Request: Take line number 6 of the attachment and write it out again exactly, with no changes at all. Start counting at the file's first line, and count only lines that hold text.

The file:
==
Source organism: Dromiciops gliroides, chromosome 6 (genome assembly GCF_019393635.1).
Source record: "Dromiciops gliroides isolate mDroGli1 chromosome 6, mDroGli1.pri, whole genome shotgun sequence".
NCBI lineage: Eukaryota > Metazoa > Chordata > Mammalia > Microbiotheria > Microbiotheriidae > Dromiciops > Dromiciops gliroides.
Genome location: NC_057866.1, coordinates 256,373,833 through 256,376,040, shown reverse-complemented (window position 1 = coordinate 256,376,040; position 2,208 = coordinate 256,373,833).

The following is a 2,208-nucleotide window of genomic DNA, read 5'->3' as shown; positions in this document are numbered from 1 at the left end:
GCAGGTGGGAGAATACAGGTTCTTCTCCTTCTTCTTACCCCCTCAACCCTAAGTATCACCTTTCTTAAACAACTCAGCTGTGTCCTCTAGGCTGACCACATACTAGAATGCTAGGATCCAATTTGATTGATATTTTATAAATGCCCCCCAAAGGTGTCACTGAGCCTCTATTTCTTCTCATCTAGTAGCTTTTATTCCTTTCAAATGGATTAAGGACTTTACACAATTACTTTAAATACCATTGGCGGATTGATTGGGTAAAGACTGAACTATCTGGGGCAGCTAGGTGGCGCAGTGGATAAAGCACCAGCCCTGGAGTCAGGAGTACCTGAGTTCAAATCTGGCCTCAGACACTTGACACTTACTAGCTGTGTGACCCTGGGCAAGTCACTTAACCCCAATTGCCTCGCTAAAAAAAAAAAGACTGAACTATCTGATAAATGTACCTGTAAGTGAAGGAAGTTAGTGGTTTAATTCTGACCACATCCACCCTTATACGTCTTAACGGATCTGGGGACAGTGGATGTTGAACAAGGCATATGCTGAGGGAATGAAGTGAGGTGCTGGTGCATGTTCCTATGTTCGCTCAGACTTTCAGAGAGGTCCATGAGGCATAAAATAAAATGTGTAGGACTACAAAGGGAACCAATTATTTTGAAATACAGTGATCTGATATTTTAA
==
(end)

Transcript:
GCAGGTGGGAGAATACAGGTTCTTCTCCTTCTTCTTACCCCCTCAACCCTAAGTATCACCTTTCTTAAACAACTCAGCTGTGTCCTCTAGGCTGACCACATACTAGAATGCTAGGATCCAATTTGATTGATATTTTATAAATGCCCCCCAAAGGTGTCACTGAGCCTCTATTTCTTCTCATCTAGTAGCTTTTATTCCTTTCAAATGGATTAAGGACTTTACACAATTACTTTAAATACCATTGGCGGATTGATTGGGTAAAGACTGAACTATCTGGGGCAGCTAGGTGGCGCAGTGGATAAAGCACCAGCCCTGGAGTCAGGAGTACCTGAGTTCAAATCTGGCCTCAGACACTTGACACTTACTAGCTGTGTGACCCTGGGCAAGTCACTTAACCCCAATTGCCTCGCTAAAAAAAAAAAGACTGAACTATCTGATAAATGTACCTGTAAGTGAAGGAAGTTAGTGGTTTAATTCTGACCACATCCACCCTTATACGTCTTAACGGATCTGGGGACAGTGGATGTTGAACAAGGCATATGCTGAGGGAATGAAGTGAGGTGCTGGTGCATGTTCCTATGTTCGCTCAGACTTTCAGAGAGGTCCATGAGGCATAAAATAAAATGTGTAGGACTACAAAGGGAACCAATTATTTTGAAATACAGTGATCTGATATTTTAA